When we think of Blancpain, the Fifty Fathoms comes to mind immediately, or maybe even the Aqualung (worn by Vladimir Putin). They have always been well known for producing amazing military watches and we are fully aware of their success. However, here is a timepiece that you probably never heard of before… the rare and mysterious Air Command. This should come as no surprise because only a dozen pieces were ever made, making it a true “Phantom,” as they say in collecting circles.
In the 1950s, following the success of the Fifty Fathoms, which was adopted for use in the American Navy, Blancpain had hopes to continue their winning streak. They planned another model for the military, one that was specifically crafted for the US Airforce.
The Air Command was essentially based off the Fifty Fathoms watch, but with a few cool “add-ons.” These included a flyback chronograph, a tachymeter, and a “countdown” bezel. (Instead of the “countup” bezels found on typical dive watches). There were multiple uses for the countdown bezels, such as to synchronize strikes and bomb drops. It also allowed the user to make swift readings with regards to the time and rate of depletion of fuel reserves.
Despite its charming look and stunning functionality, the Air Command never made it for use in the US Airforce. Thus, only a small handful of prototypes/examples were ever made or issued. This makes the original Air Command exceedingly rare and highly coveted by collectors around the world. One example was sold at Phillips in 2016, in the “88 Epic Stainless Steel Chronograph” auction for a staggering CHF100,000.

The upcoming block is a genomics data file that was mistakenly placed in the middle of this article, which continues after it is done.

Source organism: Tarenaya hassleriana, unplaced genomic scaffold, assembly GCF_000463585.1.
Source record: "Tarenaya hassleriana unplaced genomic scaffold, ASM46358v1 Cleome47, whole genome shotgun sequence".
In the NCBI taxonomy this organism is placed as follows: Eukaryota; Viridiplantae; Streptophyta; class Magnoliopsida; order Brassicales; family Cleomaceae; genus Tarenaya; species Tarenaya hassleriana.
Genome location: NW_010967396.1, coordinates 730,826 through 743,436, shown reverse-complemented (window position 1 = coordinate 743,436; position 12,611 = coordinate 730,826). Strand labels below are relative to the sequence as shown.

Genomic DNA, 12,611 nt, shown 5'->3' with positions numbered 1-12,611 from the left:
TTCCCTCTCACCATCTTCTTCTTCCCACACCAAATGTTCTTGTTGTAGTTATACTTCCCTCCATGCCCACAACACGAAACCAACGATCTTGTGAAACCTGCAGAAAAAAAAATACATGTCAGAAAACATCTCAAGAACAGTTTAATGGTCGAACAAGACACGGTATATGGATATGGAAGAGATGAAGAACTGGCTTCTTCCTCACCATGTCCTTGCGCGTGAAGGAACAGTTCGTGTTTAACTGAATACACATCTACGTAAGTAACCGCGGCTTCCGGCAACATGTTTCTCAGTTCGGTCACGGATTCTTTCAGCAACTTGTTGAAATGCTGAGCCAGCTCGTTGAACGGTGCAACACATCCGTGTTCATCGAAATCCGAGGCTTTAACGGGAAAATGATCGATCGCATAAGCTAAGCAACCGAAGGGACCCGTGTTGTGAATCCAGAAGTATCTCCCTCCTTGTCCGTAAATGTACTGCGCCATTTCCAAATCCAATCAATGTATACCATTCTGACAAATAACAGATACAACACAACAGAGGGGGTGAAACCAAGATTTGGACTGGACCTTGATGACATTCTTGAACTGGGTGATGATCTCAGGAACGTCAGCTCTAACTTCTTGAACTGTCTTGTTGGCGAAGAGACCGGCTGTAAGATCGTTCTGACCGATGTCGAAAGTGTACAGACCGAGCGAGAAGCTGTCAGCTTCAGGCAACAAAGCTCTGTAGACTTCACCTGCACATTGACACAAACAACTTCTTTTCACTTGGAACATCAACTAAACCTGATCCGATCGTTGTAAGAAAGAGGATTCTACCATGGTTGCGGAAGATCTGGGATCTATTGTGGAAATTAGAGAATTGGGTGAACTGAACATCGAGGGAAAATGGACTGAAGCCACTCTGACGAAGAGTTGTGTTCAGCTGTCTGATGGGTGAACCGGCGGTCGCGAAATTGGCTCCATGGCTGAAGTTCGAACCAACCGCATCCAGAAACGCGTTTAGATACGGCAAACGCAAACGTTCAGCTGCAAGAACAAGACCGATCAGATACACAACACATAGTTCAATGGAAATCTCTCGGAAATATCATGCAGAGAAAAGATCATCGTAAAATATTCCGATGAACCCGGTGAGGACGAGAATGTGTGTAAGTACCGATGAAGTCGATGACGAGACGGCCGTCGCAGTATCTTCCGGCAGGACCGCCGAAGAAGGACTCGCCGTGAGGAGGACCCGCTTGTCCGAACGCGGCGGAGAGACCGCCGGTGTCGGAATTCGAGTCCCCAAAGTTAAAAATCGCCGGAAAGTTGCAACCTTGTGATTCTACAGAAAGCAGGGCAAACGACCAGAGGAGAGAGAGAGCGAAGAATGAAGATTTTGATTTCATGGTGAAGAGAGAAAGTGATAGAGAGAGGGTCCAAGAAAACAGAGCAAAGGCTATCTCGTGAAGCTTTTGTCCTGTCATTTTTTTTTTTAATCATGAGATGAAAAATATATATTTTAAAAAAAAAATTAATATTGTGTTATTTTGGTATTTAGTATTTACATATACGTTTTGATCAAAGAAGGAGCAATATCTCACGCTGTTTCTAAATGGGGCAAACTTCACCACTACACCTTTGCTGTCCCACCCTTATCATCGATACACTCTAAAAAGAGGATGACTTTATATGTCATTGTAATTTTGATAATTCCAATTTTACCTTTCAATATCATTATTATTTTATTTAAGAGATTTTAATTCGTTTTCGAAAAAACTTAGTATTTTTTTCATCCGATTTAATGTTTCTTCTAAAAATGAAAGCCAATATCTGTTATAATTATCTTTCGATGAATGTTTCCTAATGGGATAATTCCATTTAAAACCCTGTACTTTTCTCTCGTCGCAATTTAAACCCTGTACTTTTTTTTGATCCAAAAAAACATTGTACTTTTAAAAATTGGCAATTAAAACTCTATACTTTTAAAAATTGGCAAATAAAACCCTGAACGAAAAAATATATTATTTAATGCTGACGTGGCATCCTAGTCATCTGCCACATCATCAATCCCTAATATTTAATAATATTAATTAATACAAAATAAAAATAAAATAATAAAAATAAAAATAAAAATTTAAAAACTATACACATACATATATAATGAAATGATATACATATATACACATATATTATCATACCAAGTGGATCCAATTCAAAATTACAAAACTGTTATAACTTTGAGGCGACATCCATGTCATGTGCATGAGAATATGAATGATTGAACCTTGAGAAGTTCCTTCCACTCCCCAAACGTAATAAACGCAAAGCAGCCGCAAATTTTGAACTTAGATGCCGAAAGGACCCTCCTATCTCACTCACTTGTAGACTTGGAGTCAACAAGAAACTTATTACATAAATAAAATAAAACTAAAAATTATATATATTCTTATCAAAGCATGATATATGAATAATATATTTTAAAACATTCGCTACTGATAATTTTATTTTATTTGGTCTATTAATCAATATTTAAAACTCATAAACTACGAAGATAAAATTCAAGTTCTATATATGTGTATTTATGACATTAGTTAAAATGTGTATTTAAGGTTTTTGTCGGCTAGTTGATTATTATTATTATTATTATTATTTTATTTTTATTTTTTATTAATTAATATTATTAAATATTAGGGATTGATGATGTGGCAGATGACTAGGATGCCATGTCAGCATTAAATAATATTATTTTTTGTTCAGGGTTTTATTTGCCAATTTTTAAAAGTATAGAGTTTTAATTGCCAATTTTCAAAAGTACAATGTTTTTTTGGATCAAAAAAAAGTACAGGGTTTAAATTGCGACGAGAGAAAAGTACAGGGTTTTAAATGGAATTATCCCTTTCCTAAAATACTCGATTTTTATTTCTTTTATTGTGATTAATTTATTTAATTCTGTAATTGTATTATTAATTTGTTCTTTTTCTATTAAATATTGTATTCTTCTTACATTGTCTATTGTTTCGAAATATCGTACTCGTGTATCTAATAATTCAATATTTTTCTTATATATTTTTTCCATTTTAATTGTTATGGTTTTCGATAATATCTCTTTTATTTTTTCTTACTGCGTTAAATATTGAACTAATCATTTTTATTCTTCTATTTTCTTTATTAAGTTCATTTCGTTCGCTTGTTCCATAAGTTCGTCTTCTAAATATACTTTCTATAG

Some may wonder why Blancpain chose to release this new Air Command. Maybe they decided that it was time to give a lovely watch another shot at success, this time for the general public who might be interested in aviation-themed watches. This also marks the first time that the brand has made a homage that mimics the original so closely, although there are key differences.
The new Air Command’s case diameter of 42.5mm is only fractionally larger than the 42mm of the 1950s original. The dial certainly gives off the “vintage” vibes with the clever use of Faux Patina on the Arabic hour markers as well as the hands. The faux patina gives off a yellowish hue which makes it look like it has been aged. It uses a “boxed” shaped sapphire crystal which recalls the look of the domed acrylic crystals of the past while being distinctly different. The glossy ceramic bezel insert adds a whole new dimension to the aesthetics while paying tribute to the original bakelite bezel.
The watch features a symmetric two register chronograph, powered by the Blancpain calibre F388B – a whole new movement, remarkably different from the Valjoux Calibre 222 in the original. The new calibre is based off the Frederic Piguet 1185, and has a flyback chronograph with a vertical clutch column wheel. It beats at a high frequency of 5 hertz, or 36,000 vph, allowing 1/10th of a second precision. (Just like the Zenith El Primero calibres). It has a sapphire caseback (certainly not present in the original) that allows you to gaze in wonder at the intricate craftsmanship and detailed finishing of the movement (this is a Bancpain movement after all). It also boasts a funky propeller-shaped oscillating rotor crafted out of 18k gold.
Movement Automatic calibre F388B; 50-hour power reserve
Case 42mm stainless steel; water-resistant to 100m